Data for this study were collected in three parts. In the first part, screening information was collected that indicated whether patients met the inclusion criteria. In the second part, data were obtained from certified image readers’ evaluations of SD-OCT images for the presence/absence of VMA in each eye and comorbid retinal conditions. In these evaluations, an eye was identified as having VMA if it had any visible vitreous separation and if there was any attachment of the posterior hyaloid within the central 2,000 μm diameter centered on the foveola, which did not extend beyond the 2,000 μm diameter in either one or both directions on the horizontal line scan (6 mm field = macula = cirrus 512×128 volume scan [Carl Zeiss Meditec AG, Dublin, CA, USA] or Spectralis 20°×20° cube [Heidelberg Engineering, Heidelberg, Germany]). The Doheny Eye Centers conducted a minimum of 49 B-scans, Tufts Medical Center conducted 128 B-scans with 512 A-scans per B-scan, while Duke Eye Center used both the 49 cross-sectional B-scan images, each composed of 512 A-scans, and the 128 cross-sectional B-scan images, each composed of 512 A-scans. In the third part, medical record data were collected on patient demographics, including age, sex, race, underlying ophthalmic conditions, treatment history, and medical history.
Data management and analysis
Data collected from patient charts and medical records were entered into the study database using the ViedocTM electronic data capture system (ACI Clinical, Bala Cynwyd, PA, USA). Data analyses were conducted using SAS version 9.3 (SAS Institute Inc., Cary, NC, USA) and NCSS 8 NCSS (LLC, Kaysville, UT, USA). A two-sided 90% CI was constructed to calculate the prevalence of VMA. For continuous variables, mean ± standard deviation (SD), median, minimum, and maximum values were calculated and Student’s t-test was used to compare individuals with and without a VMA diagnosis. Categorical variable counts and percentages were determined and the chi-square test for homogeneity was used to compare the two VMA diagnostic groups. A two-tailed P-value of <0.05 was used to determine statistical significance. Results were reported as a descriptive analysis including summary statistics and/or frequency distributions as appropriate.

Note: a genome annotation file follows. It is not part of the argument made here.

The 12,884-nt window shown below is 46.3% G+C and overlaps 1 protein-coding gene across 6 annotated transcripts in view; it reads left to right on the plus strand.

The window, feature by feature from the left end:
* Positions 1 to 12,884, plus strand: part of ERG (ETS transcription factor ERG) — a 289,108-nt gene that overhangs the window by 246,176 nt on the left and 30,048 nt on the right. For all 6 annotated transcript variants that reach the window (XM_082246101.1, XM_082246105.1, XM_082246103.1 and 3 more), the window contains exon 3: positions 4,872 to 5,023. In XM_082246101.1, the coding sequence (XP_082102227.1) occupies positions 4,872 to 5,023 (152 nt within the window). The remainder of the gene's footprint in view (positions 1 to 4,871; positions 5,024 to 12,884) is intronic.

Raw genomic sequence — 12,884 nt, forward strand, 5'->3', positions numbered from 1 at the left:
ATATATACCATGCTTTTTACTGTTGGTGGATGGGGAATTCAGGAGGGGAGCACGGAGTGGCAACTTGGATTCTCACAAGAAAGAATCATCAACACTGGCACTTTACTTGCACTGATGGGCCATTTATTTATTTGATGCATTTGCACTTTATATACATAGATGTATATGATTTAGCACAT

Patient numbers and data site distribution
This study was conducted between 2009 and 2012 during which a total of 790 patients, 1,575 SD-OCT scans, and 823 medical records were collected from the three study sites. Seventy-one (9.0%) patients were excluded because of various reasons: the main reasons were medical records with no OCT scans or OCT scans that were ungradable. A total of 719 patients were included in the final sample size, each having a separate scan per eye. Therefore, there were 1,438 reviewable SD-OCT scans. A similar number of patients were studied at each of the three sites (Figure 1).
Figure 1 Flowchart for patients (N=719) and data site distribution.
Patient baseline characteristics
Of the 719 patients included in the study, 45% were males and the mean (SD) age was 59 (18.43) years. Participants were white (28%), black (6%), and Asian (2%); however, data regarding race were not available for the majority (60%) of patients, and no significant differences were observed (P=0.25). Patients with VMA were significantly older compared with those without VMA (66 years versus 58 years, P<0.0001), and there was no difference in the percentage of males with or without VMA (P=0.97; Table 1).
Prevalence of VMA
The prevalence of VMA was similar at each of the study sites (Table 1). Of the 719 patients, 106 were diagnosed with VMA: 89 of whom had unilateral VMA and 17 had bilateral VMA (Figure 2). The prevalence of VMA was estimated at 14.74% (90% CI, 12.58%–16.92%). The estimated prevalence of unilateral VMA was 12.39% and bilateral VMA was 2.36%. Additionally, 34 out of 123 eyes with VMA (27.64%) also had fovea deformed by VMT. The remaining 18 eyes (2.37%) were ungradable.